It didn’t come as a surprise for Solomon Elimimian that from the moment he signed with the Saskatchewan Roughriders the doubters began to talk.
Some said Elimimian was injury-prone. Others speculated he had lost a step. There was chatter the veteran middle linebacker was past his best-before date.
Hearing the criticism was nothing new for Elimimian.
“Honestly, there has always been doubters,” he said.
Methodically the 33-year-old who was born in Nigeria and grew up in Los Angeles ticked off the list. In high school, he was named the best defensive player in Los Angeles but had only one scholarship offer. He set records at the University of Hawaii, and still holds the school record of 434 tackles in 51 games, but wasn’t drafted by the NFL.
Some people thought his career might be over when he suffered an Achilles injury in 2015, but the next year he returned to lead the CFL with 129 tackles. He set the league record of 144 tackles in a season in 2017.
“My pop always said ‘son, there’s going to be doubters, that’s just life,’” said Elimimian. “’Don’t worry about what people say, you worry about the work you put in.
“As a professional athlete, you learn to be self-motivated. You learn to be honest with yourself and, more importantly, you learn to work hard. Everything always works out. I’ve always believed that.’”
Elimimian led all players with nine tackles, including one sack, in Saskatchewan’s 27-19 victory over the BC Lions last weekend. The win improved the Riders to 11-5, inched them closer to a home playoff game, and kept them in the hunt for first place in the West.
Saskatchewan wraps up the season with a home-and-home series against the Edmonton Eskimos, beginning Saturday at Commonwealth Stadium.
“I know we have a good team,” said Elimimian. “I’m playing with some great players. We have some real potential here. I don’t want to see it go to waste. I’m just confident and excited about where we are as a team.”
A calf injury kept Elimimian out of Saskatchewan’s first three regular-season games but he’s now ranked third in the CFL with 82 tackles, including four sacks.
Like a student enrolled in a new school, it took Elimimian time to adapt to new teammates and a different defensive scheme in Regina.
“I’ve always been one big on film room study,” he said. “Being on a new team, learning new terminology, it naturally took some time to adjust.
“I feel like I have my footing under me. I feel good. I feel like I’m playing fast.”
Head coach Craig Dickenson said Elimimian has brought “veteran leadership, a lot of class” to the Riders.
“He’s a hardworking guy,” said Dickenson. “You can see the difference he makes on the field.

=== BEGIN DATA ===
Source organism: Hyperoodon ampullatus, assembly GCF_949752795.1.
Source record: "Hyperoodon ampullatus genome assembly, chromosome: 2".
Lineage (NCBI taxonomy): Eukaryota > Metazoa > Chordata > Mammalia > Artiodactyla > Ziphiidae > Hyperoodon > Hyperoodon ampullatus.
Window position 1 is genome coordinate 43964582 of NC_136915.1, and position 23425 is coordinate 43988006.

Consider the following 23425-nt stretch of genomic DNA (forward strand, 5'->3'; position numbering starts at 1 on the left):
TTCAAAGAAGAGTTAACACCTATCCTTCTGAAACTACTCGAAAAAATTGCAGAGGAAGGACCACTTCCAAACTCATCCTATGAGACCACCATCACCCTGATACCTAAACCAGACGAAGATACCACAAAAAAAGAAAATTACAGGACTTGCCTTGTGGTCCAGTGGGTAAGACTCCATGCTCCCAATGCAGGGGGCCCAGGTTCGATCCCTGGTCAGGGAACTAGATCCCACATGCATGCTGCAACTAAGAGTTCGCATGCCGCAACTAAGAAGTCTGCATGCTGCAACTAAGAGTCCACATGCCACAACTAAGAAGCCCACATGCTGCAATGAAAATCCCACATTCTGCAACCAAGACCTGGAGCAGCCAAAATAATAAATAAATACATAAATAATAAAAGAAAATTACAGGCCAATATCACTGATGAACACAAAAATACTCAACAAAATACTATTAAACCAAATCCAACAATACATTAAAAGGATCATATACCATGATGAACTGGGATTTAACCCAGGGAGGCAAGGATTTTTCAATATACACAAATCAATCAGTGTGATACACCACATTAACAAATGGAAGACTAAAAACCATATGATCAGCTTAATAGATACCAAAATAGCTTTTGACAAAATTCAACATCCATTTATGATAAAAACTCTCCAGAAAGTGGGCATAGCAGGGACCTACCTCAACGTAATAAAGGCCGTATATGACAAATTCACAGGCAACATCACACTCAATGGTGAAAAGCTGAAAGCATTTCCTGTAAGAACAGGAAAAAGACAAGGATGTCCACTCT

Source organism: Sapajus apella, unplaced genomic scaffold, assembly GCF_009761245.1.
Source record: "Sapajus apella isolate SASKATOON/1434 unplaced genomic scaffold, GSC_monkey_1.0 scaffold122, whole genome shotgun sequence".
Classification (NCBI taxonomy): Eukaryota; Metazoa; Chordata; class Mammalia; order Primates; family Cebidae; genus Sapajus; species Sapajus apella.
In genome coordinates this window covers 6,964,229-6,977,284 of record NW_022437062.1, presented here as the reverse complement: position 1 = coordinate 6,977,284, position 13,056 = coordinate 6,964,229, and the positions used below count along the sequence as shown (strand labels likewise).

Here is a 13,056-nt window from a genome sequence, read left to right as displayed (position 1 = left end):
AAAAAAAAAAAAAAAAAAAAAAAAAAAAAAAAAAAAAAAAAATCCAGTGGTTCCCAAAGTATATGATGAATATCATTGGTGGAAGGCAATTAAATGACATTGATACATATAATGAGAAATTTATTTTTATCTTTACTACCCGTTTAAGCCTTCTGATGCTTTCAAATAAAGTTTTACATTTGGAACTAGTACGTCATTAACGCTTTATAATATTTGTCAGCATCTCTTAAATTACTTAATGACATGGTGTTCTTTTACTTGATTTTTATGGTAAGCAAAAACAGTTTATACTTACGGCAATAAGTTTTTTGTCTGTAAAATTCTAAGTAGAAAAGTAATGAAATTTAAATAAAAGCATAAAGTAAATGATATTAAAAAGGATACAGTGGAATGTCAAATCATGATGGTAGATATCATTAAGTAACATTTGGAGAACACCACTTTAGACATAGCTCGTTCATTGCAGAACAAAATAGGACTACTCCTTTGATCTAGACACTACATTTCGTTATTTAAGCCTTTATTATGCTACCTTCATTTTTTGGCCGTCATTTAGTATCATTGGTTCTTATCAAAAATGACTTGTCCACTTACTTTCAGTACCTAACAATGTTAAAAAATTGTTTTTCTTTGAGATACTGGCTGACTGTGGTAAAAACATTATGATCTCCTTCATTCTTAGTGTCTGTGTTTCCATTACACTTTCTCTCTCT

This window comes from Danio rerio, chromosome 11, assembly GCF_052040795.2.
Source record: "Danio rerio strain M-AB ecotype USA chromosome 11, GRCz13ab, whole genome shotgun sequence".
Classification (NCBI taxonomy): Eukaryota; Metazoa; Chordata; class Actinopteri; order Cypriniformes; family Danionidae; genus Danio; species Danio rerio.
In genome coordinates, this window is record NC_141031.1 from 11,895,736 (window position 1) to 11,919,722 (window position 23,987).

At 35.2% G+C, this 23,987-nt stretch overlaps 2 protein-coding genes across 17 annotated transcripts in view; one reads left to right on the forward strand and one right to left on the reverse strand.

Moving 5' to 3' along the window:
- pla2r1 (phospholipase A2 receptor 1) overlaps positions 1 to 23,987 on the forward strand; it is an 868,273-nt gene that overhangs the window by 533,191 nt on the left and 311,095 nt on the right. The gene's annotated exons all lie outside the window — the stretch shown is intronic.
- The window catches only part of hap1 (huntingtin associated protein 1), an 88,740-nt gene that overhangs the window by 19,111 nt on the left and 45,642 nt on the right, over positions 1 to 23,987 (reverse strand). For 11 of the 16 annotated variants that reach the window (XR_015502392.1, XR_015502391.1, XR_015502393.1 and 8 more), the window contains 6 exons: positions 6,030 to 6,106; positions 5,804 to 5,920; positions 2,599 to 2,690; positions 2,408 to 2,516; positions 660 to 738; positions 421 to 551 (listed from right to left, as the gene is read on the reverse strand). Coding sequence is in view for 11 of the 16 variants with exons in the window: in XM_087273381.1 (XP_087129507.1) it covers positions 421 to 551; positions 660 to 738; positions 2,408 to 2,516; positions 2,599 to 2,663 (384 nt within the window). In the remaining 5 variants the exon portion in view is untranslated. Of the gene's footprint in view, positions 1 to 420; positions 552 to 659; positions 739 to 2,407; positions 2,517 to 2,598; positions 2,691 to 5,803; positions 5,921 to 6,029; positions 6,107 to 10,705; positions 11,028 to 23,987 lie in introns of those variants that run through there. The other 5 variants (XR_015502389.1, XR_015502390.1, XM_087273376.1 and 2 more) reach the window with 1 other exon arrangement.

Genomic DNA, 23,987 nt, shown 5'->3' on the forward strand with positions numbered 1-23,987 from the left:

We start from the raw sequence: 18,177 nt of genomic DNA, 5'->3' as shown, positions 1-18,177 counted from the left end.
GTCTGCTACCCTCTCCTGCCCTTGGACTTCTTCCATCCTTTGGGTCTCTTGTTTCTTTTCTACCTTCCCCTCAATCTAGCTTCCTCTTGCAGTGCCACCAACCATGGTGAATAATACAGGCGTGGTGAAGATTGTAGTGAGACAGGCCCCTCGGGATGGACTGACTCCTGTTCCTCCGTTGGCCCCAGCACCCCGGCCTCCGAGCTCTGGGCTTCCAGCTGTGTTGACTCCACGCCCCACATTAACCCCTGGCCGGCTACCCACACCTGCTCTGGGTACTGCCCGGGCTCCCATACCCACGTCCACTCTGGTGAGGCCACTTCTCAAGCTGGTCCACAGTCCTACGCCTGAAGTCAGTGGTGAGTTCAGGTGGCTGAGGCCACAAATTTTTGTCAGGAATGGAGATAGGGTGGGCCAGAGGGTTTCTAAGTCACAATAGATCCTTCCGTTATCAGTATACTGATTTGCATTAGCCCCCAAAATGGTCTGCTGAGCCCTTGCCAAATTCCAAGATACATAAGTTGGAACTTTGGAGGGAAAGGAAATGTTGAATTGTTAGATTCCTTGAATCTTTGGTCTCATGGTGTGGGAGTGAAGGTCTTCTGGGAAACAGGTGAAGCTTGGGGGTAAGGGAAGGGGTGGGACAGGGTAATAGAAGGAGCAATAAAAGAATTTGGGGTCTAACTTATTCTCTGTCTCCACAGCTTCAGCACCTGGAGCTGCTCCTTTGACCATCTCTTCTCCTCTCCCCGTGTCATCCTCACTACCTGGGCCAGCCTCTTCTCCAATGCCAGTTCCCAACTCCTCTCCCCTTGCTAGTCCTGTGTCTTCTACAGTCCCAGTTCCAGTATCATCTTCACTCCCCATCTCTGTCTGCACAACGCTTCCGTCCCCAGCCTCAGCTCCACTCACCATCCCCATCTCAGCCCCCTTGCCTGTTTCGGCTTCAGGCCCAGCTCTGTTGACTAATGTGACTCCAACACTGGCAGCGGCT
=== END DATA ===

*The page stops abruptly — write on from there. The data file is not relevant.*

“The guys really trust him and believe he is going to get them lined up correctly. He’s going to make plays when he has the opportunity.”
Linebacker Cameron Judge said Elimimian’s experience is another arrow in the Riders’ quiver.
“He’s been around the league for a while,” said Judge. “He knows the tendencies of a lot of the coordinators he’s played against.
“He’s always talking. Even if you know what to do it’s nice to get a reminder.”
Quarterback Cody Fajardo said Elimimian has been an unexpected resource during his first full year as a starter.
“There were times early on in the season when he would pull me aside and say ‘what did you see there,’” said Fajardo.“Any time you get feedback from a guy like that, who has seen almost every single offensive play or offensive scheme that you can put out there, it helps.”
Considered too small and too slow by some football people, the six-foot, 225-pound Elimimian spent nine years with the Lions. He was the league’s top rookie in 2010. In 2014, he became the first player to be named both Most Outstanding Defensive Player and Most Outstanding Player. He earned the defensive MOP again in 2016.
Elimimian has been a CFL All-Star four times and a West All-Star five times.
In 2018, a wrist injury limited Elimimian to just four games. He was released by the Lions this year and signed by the Riders.
He’s a hardworking guy. You can see the difference he makes on the field. The guys really trust him and believe he is going to get them lined up correctly. He’s going to make plays when he has the opportunity.
– Craig Dickenson
When your old team is 5-12 and out of the playoffs it would be easy to gloat.
“I have actually got over that,” said Elimimian. “I’m not with the BC Lions no more. I’m enjoying football again, I’m having fun. It’s a new experience, a breath of fresh air.
“I’ve still got some really good friends over there. That’s the business we are in. You move on and do the best you can. I don’t wish bad on anybody. I just wish for our team to win a Grey Cup. If them losing makes us win a Grey Cup, yes, I’m happy. But (I have) no axe to grind with anybody on that side. It’s life and you move on. At the end of the day, my resume and what we do as Saskatchewan Roughriders will speak for itself.”
Elimimian was in his second CFL season when the Lions started 2011 with a 0-5 record but grouped to win the Grey Cup. He has fond memories of that year but hasn’t played for a championship since.
“Maybe I was a little too young to understand how much it meant,” he said. “I honestly thought we had the team to win it another year or two.
“That’s time I can’t get back. But I tell myself if I’m fortunate enough to win one more I’m really going to enjoy it. The money comes and goes, even the ring, you might misplace, but it’s those memories that are forever. That’s what I want us to experience here in Saskatchewan.”